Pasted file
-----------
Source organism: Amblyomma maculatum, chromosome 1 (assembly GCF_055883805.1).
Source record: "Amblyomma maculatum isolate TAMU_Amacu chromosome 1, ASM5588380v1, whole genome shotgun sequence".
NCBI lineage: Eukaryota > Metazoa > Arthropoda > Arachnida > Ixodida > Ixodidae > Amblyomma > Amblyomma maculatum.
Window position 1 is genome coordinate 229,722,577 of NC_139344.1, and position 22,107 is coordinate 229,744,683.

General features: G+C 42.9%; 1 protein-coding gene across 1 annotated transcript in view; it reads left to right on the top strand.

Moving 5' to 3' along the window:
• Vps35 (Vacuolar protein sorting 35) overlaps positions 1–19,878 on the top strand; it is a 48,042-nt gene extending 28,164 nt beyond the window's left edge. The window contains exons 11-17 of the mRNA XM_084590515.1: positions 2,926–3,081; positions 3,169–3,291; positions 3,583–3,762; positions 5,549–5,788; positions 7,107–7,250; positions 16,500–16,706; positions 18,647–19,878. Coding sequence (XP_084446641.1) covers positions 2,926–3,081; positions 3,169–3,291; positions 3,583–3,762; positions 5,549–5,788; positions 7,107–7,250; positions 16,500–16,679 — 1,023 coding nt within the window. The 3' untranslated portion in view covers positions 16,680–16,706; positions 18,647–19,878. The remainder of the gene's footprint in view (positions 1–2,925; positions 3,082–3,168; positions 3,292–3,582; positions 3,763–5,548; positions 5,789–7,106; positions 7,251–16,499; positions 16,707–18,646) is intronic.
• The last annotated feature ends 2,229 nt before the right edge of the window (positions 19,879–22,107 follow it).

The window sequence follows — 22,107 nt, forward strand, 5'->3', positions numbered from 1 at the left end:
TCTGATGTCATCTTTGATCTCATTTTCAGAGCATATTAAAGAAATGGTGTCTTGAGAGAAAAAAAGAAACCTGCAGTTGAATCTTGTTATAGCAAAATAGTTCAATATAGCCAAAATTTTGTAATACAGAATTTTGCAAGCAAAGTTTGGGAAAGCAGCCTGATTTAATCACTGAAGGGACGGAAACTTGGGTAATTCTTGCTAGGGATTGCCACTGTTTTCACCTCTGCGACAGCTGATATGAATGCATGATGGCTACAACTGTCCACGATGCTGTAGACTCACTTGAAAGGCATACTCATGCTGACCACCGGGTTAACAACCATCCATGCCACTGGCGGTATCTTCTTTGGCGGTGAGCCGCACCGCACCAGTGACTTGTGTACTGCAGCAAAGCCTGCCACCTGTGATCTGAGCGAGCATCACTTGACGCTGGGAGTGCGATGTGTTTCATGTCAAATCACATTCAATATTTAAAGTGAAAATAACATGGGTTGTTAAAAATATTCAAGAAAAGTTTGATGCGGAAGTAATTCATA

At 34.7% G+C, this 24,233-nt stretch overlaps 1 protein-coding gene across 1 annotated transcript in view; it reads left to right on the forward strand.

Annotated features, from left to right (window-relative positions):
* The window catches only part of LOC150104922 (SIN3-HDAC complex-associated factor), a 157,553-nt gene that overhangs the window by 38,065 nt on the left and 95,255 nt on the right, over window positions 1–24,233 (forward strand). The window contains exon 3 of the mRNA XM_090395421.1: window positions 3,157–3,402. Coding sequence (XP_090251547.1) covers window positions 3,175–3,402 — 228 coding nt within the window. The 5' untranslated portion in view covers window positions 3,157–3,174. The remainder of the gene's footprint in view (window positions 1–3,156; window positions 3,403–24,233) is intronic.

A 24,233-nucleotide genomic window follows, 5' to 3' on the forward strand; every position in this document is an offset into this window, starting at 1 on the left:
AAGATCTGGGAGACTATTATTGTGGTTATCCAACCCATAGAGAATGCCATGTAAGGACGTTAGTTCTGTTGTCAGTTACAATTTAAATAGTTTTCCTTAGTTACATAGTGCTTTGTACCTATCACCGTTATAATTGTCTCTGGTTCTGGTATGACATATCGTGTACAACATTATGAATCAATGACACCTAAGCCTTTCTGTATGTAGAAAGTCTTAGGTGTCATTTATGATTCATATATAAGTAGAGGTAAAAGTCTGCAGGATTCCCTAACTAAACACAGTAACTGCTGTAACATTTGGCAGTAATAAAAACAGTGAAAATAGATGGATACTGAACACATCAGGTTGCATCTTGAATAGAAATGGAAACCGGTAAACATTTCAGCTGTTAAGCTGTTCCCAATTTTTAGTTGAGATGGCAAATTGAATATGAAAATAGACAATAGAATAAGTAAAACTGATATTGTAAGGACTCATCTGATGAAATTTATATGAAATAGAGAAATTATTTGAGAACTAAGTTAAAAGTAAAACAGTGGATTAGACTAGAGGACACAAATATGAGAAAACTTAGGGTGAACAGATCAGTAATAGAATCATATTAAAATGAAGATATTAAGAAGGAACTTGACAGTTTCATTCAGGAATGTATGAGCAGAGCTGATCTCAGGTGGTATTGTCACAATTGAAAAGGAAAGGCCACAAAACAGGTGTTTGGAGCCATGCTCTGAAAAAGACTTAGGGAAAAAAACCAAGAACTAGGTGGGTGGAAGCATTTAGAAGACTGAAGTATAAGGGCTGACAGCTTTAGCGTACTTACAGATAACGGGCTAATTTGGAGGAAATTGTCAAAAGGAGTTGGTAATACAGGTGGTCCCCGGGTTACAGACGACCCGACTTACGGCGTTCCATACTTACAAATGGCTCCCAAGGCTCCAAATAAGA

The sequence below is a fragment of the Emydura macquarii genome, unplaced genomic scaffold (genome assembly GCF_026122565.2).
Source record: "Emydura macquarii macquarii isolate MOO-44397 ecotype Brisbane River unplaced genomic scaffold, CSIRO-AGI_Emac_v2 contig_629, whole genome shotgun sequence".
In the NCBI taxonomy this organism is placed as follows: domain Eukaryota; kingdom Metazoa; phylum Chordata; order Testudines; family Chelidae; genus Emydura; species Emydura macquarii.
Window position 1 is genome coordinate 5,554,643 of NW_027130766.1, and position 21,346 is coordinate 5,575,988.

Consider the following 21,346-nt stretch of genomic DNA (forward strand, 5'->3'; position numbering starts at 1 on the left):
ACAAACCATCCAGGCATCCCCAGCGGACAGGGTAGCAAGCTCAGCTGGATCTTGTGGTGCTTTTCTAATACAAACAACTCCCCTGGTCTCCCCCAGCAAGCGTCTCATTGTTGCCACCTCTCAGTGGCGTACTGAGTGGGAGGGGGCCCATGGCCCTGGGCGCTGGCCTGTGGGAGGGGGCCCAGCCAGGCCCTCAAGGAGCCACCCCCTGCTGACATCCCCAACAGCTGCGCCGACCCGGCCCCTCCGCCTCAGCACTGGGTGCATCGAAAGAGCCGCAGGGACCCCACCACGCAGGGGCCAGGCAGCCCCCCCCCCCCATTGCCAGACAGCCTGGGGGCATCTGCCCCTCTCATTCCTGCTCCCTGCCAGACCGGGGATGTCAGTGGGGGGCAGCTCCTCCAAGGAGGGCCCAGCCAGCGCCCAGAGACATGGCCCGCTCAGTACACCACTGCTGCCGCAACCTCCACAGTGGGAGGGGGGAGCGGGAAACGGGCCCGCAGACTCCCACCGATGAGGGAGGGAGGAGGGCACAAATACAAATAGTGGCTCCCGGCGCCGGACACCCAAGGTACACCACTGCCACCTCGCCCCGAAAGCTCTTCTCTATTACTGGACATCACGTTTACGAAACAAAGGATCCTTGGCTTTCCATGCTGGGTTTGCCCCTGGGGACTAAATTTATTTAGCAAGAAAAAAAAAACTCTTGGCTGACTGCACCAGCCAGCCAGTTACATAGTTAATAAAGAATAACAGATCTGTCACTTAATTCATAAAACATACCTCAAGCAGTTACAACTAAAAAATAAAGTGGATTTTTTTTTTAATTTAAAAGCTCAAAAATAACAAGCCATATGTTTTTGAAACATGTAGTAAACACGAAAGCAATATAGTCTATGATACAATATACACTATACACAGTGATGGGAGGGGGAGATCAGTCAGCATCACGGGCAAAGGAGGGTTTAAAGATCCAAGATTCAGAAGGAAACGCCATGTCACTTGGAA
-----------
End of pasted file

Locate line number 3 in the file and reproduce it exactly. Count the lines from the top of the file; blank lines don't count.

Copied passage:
NCBI lineage: Eukaryota > Metazoa > Arthropoda > Arachnida > Ixodida > Ixodidae > Amblyomma > Amblyomma maculatum.